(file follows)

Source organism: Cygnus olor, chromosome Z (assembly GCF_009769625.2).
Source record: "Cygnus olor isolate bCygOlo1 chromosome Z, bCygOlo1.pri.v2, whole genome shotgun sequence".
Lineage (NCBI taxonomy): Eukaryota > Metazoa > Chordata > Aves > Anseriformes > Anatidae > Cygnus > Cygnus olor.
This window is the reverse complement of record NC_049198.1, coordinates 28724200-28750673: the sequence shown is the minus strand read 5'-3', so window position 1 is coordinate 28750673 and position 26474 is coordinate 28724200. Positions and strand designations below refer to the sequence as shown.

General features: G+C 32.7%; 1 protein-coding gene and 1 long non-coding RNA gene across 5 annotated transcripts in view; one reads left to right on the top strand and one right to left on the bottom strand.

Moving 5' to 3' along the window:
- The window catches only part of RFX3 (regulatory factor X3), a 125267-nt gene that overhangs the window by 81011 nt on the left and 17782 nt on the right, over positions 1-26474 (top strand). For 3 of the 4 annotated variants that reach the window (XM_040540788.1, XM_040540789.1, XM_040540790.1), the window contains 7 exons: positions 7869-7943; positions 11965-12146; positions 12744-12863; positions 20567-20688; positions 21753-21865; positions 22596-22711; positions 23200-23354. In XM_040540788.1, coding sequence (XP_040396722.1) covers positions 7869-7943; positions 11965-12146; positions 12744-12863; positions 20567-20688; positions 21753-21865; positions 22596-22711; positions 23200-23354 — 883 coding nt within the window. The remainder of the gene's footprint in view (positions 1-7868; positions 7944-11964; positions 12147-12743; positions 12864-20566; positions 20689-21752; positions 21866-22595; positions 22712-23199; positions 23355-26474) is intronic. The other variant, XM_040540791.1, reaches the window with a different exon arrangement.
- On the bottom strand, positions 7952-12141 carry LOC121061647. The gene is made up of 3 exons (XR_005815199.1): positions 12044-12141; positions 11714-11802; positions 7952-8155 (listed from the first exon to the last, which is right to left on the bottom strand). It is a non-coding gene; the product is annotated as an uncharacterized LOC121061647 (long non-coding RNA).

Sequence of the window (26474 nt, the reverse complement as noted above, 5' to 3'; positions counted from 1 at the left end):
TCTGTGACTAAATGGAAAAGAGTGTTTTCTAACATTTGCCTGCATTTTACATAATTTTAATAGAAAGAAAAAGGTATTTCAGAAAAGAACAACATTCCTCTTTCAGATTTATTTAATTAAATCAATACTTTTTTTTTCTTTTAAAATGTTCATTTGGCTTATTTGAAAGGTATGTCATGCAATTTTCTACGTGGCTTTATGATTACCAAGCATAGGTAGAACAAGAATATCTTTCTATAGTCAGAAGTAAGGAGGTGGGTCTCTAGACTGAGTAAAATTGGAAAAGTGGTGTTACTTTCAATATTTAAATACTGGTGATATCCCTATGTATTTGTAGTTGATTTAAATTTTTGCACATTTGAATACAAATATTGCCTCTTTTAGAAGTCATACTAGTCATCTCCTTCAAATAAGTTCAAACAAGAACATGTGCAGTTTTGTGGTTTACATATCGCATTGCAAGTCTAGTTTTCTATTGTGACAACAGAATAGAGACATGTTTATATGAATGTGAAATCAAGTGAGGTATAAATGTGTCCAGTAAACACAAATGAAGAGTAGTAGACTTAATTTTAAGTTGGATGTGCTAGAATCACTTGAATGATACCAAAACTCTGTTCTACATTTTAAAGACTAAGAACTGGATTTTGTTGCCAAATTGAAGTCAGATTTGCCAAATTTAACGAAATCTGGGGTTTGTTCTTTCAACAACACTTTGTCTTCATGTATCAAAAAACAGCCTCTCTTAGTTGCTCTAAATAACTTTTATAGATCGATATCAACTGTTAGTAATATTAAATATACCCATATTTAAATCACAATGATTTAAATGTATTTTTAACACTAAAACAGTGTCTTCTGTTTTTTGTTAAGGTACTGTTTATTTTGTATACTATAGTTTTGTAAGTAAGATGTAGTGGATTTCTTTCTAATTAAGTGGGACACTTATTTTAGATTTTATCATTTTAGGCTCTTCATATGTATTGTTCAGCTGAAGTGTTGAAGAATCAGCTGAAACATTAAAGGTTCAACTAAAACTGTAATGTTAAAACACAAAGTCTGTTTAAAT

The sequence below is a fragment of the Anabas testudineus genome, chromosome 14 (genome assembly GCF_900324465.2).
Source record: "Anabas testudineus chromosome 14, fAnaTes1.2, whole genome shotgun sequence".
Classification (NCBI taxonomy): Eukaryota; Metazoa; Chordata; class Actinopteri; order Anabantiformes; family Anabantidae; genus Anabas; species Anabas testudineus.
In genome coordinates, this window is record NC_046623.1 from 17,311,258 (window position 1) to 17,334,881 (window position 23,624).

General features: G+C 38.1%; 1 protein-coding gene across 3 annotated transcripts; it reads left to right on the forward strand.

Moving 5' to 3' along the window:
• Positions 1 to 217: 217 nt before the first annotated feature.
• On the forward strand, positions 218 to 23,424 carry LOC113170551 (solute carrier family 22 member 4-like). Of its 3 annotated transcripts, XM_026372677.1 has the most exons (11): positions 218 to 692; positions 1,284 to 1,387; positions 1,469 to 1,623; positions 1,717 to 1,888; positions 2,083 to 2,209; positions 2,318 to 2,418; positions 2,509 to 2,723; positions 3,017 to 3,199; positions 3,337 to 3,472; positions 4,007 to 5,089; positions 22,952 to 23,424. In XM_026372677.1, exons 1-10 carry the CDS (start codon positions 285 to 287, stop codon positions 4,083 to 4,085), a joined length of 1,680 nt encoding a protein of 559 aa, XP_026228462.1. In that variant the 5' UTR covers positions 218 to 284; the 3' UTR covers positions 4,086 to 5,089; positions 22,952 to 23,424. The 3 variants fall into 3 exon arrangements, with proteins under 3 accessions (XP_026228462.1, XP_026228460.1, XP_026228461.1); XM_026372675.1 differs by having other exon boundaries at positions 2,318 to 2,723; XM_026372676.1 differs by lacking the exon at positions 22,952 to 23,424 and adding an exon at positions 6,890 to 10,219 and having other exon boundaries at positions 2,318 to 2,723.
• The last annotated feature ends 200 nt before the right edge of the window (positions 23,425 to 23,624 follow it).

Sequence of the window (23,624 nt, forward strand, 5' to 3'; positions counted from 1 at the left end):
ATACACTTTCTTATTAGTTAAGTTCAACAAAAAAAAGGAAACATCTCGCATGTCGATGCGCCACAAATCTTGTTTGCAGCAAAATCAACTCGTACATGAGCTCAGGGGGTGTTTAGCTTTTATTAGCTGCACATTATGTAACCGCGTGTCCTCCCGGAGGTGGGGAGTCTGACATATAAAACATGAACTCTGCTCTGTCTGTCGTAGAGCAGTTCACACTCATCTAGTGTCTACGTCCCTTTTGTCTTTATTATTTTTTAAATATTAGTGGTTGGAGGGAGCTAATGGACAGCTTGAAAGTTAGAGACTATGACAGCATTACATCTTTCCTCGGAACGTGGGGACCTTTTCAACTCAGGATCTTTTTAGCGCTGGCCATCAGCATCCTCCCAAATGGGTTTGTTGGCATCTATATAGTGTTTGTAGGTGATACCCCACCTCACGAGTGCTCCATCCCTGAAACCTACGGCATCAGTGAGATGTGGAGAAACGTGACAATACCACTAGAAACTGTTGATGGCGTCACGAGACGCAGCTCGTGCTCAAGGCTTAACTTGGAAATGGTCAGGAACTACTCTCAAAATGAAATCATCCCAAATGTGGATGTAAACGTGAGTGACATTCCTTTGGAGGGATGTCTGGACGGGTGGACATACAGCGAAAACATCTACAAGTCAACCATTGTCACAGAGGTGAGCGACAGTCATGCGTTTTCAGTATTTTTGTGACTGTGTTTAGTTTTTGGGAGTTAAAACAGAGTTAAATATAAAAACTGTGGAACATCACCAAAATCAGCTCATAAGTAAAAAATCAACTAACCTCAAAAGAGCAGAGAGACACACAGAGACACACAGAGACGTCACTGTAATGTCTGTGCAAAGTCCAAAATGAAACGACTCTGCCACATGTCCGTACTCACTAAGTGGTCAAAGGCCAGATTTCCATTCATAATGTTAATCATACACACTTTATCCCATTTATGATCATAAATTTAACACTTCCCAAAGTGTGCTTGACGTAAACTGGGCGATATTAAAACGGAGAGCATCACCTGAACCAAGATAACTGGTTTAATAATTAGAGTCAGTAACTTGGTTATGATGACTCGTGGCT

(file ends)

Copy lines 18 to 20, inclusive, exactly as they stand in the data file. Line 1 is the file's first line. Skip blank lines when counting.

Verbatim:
• On the forward strand, positions 218 to 23,424 carry LOC113170551 (solute carrier family 22 member 4-like). Of its 3 annotated transcripts, XM_026372677.1 has the most exons (11): positions 218 to 692; positions 1,284 to 1,387; positions 1,469 to 1,623; positions 1,717 to 1,888; positions 2,083 to 2,209; positions 2,318 to 2,418; positions 2,509 to 2,723; positions 3,017 to 3,199; positions 3,337 to 3,472; positions 4,007 to 5,089; positions 22,952 to 23,424. In XM_026372677.1, exons 1-10 carry the CDS (start codon positions 285 to 287, stop codon positions 4,083 to 4,085), a joined length of 1,680 nt encoding a protein of 559 aa, XP_026228462.1. In that variant the 5' UTR covers positions 218 to 284; the 3' UTR covers positions 4,086 to 5,089; positions 22,952 to 23,424. The 3 variants fall into 3 exon arrangements, with proteins under 3 accessions (XP_026228462.1, XP_026228460.1, XP_026228461.1); XM_026372675.1 differs by having other exon boundaries at positions 2,318 to 2,723; XM_026372676.1 differs by lacking the exon at positions 22,952 to 23,424 and adding an exon at positions 6,890 to 10,219 and having other exon boundaries at positions 2,318 to 2,723.
• The last annotated feature ends 200 nt before the right edge of the window (positions 23,425 to 23,624 follow it).

Sequence of the window (23,624 nt, forward strand, 5' to 3'; positions counted from 1 at the left end):